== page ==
Deep in a chapter on recycling the author drops what may be the one take-away from the book that could be a mantra for everyone in the 21st century:

“The best way to recycle is to reduce the need for it (recycling) by buying and accumulating less in the first place.”



Continue reading...

Knocking us out of our comfort zones

July 8, 2015

1 Comment

Pope Francis is shown praying at an Austro-Hungarian cemetery for fall soldiers of World War I in Fogliano di Redipuglia, northern Italy, Sept. 13, 2014. The pope in his encyclical "Laudato Si', on Care for Our Common Home," released June 18, said all cr eation is singing God's praise but people are silencing it. CNS

Pope Francis is shown praying at an Austro-Hungarian cemetery for fall soldiers of World War I in Fogliano di Redipuglia, northern Italy, Sept. 13, 2014. The pope in his encyclical “Laudato Si’, on Care for Our Common Home,” released June 18, said all cr eation is singing God’s praise but people are silencing it. CNS

Pope Francis’ encyclical letter “Laudato Si'” is addressed to all people who share our common home, the earth. Not that it will be well received by all people. Specifically mentioned in many passages, religious conservatives may well wonder why the Pope of all people, has made so free as to weigh in on Climate Change, Economics, the Free Market, and Private Property. Those on the “left” will find the Pope’s linking the degradation of our earth, and her rights, with the degradation of the unborn and the elderly, and their rights little more than a political bait and switch, gaining an international audience and ear on the subject of eco-conversion, and finding the Pope quoting Pope Benedict and other Popes as often as he brings forth something of his own, as for example in section 217 when he calls for an interior conversion as an answer for solving our eco-crisis. “The external deserts in the world are growing, because the internal deserts have become so vast.” (Benedict XVI, Homily for the Solemn Inauguration of the Petrine Ministry, April 24, 2005)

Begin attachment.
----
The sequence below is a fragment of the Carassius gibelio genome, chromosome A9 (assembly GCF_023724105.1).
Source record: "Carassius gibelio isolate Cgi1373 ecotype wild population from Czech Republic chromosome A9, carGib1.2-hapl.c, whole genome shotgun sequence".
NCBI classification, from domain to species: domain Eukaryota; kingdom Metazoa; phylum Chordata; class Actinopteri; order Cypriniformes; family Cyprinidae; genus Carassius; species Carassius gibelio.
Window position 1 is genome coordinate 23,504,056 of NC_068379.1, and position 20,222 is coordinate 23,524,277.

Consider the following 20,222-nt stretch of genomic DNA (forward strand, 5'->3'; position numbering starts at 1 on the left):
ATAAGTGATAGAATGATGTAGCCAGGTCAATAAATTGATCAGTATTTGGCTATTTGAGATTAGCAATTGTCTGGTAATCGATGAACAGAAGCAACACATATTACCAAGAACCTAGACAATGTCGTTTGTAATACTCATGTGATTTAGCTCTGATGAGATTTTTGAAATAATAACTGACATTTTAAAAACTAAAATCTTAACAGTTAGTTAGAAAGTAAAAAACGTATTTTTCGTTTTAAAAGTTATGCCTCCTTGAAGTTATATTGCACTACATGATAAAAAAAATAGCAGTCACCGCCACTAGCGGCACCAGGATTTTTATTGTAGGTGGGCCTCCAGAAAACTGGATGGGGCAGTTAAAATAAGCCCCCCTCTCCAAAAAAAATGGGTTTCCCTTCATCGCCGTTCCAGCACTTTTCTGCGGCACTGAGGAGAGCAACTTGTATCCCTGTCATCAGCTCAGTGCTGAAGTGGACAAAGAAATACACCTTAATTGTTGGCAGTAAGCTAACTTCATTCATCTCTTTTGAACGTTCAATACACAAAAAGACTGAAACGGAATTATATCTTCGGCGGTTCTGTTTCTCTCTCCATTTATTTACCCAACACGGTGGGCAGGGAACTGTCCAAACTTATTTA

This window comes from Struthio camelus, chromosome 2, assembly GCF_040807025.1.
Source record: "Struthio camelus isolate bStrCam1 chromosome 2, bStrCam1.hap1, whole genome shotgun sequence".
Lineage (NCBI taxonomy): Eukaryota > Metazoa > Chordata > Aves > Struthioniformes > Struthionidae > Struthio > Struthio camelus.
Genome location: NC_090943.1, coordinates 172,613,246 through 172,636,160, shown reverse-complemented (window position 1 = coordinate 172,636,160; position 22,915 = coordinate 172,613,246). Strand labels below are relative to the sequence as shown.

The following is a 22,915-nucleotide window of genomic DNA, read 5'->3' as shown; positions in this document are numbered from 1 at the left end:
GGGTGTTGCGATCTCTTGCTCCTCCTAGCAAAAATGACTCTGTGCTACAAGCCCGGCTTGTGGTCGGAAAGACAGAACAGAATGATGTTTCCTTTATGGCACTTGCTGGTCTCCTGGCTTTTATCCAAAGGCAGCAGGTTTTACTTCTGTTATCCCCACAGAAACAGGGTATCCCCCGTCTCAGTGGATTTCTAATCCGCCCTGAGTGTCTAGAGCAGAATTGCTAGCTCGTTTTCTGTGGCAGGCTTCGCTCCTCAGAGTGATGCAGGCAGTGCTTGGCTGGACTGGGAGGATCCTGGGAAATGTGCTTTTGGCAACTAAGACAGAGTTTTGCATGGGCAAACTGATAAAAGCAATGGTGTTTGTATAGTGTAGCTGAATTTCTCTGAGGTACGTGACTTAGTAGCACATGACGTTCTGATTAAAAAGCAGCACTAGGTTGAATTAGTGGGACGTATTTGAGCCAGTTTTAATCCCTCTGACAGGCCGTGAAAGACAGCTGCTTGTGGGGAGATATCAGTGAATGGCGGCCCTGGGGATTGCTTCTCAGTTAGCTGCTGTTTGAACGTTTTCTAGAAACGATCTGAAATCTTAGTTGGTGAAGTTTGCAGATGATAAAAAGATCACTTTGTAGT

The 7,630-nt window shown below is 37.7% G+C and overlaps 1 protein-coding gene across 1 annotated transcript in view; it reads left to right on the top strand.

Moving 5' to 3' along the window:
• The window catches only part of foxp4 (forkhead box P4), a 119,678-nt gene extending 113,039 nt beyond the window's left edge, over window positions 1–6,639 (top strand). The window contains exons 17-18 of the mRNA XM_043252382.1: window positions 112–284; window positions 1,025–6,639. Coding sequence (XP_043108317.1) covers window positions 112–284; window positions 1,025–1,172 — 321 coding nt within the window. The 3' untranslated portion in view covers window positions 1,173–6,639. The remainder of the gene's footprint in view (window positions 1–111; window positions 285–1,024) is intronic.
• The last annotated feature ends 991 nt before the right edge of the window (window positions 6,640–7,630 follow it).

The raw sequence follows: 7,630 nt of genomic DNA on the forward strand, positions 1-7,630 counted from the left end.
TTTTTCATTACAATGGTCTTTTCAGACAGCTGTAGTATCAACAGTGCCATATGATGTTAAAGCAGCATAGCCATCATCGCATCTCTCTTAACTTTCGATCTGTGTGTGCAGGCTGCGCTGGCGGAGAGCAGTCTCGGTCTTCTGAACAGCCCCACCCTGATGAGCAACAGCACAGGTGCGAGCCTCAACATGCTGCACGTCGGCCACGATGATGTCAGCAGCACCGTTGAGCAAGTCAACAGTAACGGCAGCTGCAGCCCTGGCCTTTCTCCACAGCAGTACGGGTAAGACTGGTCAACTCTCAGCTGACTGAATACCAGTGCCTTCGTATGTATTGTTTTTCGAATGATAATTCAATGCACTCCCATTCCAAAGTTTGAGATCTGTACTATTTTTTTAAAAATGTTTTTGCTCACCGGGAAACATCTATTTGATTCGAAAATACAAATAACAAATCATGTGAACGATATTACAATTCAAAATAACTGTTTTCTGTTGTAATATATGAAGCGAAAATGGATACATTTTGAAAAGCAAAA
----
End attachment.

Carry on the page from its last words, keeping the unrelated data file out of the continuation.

Indeed one could call this encyclical co-authored. So many other bishops from around the world and past Popes are cited, John Paul II and Benedict the XVI especially, it truly represents the mind of the church, past and present, and often reads as a tutorial on the traditional longstanding Thomistic understanding of the common good, and private property. But old teachings applied to fresh new situations can yield much insight, and especially self-discovery.